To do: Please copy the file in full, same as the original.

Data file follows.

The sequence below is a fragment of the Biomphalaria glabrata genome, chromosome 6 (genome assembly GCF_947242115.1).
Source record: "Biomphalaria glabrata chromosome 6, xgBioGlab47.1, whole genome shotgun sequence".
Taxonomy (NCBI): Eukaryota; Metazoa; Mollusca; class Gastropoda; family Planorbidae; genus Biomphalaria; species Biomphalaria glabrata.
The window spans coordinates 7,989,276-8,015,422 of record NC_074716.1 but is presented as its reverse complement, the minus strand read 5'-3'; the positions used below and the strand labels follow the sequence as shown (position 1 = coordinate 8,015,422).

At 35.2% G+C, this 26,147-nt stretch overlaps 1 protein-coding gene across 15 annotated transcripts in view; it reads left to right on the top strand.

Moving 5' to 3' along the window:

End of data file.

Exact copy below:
The sequence below is a fragment of the Biomphalaria glabrata genome, chromosome 6 (genome assembly GCF_947242115.1).
Source record: "Biomphalaria glabrata chromosome 6, xgBioGlab47.1, whole genome shotgun sequence".
Taxonomy (NCBI): Eukaryota; Metazoa; Mollusca; class Gastropoda; family Planorbidae; genus Biomphalaria; species Biomphalaria glabrata.
The window spans coordinates 7,989,276-8,015,422 of record NC_074716.1 but is presented as its reverse complement, the minus strand read 5'-3'; the positions used below and the strand labels follow the sequence as shown (position 1 = coordinate 8,015,422).

At 35.2% G+C, this 26,147-nt stretch overlaps 1 protein-coding gene across 15 annotated transcripts in view; it reads left to right on the top strand.

Moving 5' to 3' along the window: